ECOWAS— An Arena of Mediocrity & Dysfunction

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By Mathew K Jallow, Madison, Wisconsin

The Economic Community of West African StatesECOWAS, is not exactly distinguished as a paragon of ethics and morality in politics; on the contrary, its apparent lack of membership qualifying criterion, other than geographic location, has proven to be a heart-breaking setback for an institution that largely appears both clueless and without principles. The arbitrary way in which West African countries continue to qualify for ECOWAS membership, without any form of litmus test, has crowded contradicting political philosophies and divergent interests and goals together into a single arena of institutional mediocrity and dysfunction. It can be argued, with a high degree of veracity, that ECOWAS seems more effective in show-boating than achieving tangible results for its citizens, and nothing exemplifies this truism more than the absolute failure to promulgate term-limits across the institution’s geographic sphere of influence. At its founding, ECOWAS was an idealistic vision with noble goals and lofty objectives, but without the pretext of professional knowledge in institutional development. After decades of existence marked by ineptitude and indifference, its founders’ professional limitations and administrative short-comings have become more evident as its challenges have morphed into the civil wars that have plagued much of West Africa for nearly four decades. The absence of membership qualification into ECOWAS is a gigantic mistake that must be corrected in order to frame the institution’s administrative practices to comply with the growing global political paradigm. The European Council, in its 1993 “Copenhagen Criterion,” defined three basic membership eligibility criterions to the European Union; the most crucial of which remains the existence of “stable institutions guaranteeing democracy, the rule of law, human rights and respect for and protection of minorities.”

Pursuant to its defined values, the precursor of the EU, the European Economic Community, in the 1960s and 1970s, barred European countries under the burdens of military dictatorships and tyrannical regimes from acceptance into the EEC institution. The EEC thus forced Turkey and Greece into making deep political and economic changes to meet its basic qualifying standards. Today, one would have expected it to be a foregone conclusion that ECOWAS would, at the very minimum, enshrine “stable institutions guaranteeing democracy, the rule of law, human rights and respect for and protection of minorities”.as the highlight of its governing Charter. In spite of the pathology of ignorance and indifference that underlies ECOWAS’s administrative failures, it is not all doom and gloom in West Africa, but it is not for something ECOWAS has done. It is clear that, significant strides have been made on the journey to regional democratization and the establishment of the rule of law, but it is a slow walk, and lot still remains to do and undo, in order to totally bring ECOWAS into the 21st. Century political experience. But citizens of West Africa; from Guinea to Chad and Senegal to Ivory Coast, frustrated with ECOWAS’s inaction, foot-dragging and acquiescing power and authority to its member nation leaders, began rebelling against the political tyranny that held them down in misery and abject poverty for decades. In case after case; from Liberia, Sierra Leone, Ivory Coast, Senegal, Chad and Niger, ECOWAS has been largely reactive, but even far worse than that, the institution appeared taken by complete surprise by the flaring of civil unrest in these countries.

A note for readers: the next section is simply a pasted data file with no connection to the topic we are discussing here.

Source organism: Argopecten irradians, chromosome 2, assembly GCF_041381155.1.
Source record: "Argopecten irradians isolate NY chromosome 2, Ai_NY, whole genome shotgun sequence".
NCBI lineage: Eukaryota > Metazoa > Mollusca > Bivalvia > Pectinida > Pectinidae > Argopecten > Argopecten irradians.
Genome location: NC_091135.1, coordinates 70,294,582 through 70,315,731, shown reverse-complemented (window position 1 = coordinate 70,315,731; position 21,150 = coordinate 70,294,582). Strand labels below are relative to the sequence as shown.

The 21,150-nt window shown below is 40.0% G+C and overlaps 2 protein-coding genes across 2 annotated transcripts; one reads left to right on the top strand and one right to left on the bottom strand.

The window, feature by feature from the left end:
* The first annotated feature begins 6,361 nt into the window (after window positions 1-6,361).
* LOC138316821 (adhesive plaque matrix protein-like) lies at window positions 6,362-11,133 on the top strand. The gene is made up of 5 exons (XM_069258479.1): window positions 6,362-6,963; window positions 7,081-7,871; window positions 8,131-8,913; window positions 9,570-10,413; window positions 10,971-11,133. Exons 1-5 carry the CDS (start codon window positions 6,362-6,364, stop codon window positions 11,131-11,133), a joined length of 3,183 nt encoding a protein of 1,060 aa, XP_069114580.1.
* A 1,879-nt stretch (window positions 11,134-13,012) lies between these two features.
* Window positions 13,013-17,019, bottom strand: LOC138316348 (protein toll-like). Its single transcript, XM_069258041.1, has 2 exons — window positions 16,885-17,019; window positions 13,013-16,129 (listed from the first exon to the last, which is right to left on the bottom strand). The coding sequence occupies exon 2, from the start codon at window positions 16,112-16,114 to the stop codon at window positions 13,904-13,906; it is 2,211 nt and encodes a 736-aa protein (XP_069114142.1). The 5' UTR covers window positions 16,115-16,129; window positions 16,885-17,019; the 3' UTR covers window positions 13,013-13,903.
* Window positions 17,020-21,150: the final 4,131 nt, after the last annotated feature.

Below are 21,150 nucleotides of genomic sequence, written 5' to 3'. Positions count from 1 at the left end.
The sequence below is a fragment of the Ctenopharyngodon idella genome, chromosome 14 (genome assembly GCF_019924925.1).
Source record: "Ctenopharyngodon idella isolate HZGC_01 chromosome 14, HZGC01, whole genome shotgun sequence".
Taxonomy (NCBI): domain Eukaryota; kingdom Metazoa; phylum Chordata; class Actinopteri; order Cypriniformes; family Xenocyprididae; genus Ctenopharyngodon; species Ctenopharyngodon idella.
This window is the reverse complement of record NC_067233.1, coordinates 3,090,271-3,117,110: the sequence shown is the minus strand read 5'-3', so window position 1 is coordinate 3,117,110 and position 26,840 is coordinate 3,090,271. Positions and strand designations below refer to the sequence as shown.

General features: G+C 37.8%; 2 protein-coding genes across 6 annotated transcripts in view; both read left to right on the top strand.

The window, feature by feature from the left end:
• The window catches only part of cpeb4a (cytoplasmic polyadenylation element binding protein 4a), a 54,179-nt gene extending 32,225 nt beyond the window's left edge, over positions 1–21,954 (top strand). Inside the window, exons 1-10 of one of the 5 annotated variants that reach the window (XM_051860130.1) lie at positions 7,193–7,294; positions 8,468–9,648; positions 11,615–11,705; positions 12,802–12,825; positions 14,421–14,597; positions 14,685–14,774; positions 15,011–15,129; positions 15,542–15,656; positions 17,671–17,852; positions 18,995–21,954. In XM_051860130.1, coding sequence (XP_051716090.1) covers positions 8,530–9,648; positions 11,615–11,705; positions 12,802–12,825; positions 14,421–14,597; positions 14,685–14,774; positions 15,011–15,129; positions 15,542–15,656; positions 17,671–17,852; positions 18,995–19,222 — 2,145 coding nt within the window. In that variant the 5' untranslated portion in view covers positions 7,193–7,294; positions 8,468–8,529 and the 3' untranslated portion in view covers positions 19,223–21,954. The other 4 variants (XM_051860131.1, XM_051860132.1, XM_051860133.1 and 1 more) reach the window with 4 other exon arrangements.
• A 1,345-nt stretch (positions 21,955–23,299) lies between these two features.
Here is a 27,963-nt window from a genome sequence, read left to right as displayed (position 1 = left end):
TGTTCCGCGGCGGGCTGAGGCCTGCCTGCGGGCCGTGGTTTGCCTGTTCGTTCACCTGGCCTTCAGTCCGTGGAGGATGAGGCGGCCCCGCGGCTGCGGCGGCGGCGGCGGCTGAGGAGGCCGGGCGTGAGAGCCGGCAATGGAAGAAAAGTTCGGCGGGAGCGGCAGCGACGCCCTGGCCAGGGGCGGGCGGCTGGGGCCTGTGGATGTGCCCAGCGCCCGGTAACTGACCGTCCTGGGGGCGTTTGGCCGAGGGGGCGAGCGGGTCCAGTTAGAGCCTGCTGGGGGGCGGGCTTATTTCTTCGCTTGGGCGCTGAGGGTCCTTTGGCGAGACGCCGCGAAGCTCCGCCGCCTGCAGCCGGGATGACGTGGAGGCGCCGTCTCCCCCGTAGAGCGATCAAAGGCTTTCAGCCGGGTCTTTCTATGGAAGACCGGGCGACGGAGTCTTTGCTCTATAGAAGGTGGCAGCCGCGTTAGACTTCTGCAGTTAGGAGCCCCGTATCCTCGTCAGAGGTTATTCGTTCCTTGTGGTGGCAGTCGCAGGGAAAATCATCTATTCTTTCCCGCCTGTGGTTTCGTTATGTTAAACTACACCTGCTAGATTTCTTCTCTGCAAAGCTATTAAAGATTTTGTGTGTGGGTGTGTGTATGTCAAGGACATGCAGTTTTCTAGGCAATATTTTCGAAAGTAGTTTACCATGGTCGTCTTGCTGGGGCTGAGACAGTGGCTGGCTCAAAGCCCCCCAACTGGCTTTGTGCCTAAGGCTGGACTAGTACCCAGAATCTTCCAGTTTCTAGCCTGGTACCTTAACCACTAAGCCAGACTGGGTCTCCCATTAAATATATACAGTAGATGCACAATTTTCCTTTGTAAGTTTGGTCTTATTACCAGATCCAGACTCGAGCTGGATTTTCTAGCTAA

The formulation of effective policies and anticipation of events could have pre-empted the sad tragedies of Liberia, Sierra Leone and elsewhere. ECOWAS’s administration, in an atmosphere of divergent and contradictory political philosophies, is not a recipe for success in preventing the kind of civil strife that ravaged Liberia and Sierra Leone and sparked the fires of discontent in Guinea-Conakry, Ivory Coast, Mali, Burkina Faso and Senegal. Like Greece and Turkey’s rejection by the EEC in the 1970s, the political volatility in West Africa has shifted to The Gambia and Togo; two countries whose human rights records and political systems would disqualify them from membership in a properly defined ECOWAS with eligibility standards and democratization bench-marks.. But by deferring authority on the region’s political leaders, ECOWAS continues to malign citizens of the region who remain disgruntled by the deleterious political circumstances they cannot change through the normal democratic electoral process. ECOWAS and African institutions like it are the true definition of a system of patronage that remains stubbornly embedded in African cultures, which has made the transition to corruption-free and accountable societies, nearly impossible. For Gambians, it may or may not be a stroke of luck that Senegal’s President Macky Sall is the new ECOWAS chairman. It remains to be seen if President Sall, who more than anyone, understands that the challenges of Gambia’s tyranny, is a long-term destabilizing factor. Senegal’s President Sall will once again have an opportunity to morph into Yahya Jammeh’s Kryptonite, but it remains to be seen if he hears the laments of the Gambian people and the heart to seize this opportunity to be on their side. Meanwhile, Gambians await with cautious optimism, but are not holding their collective breaths.

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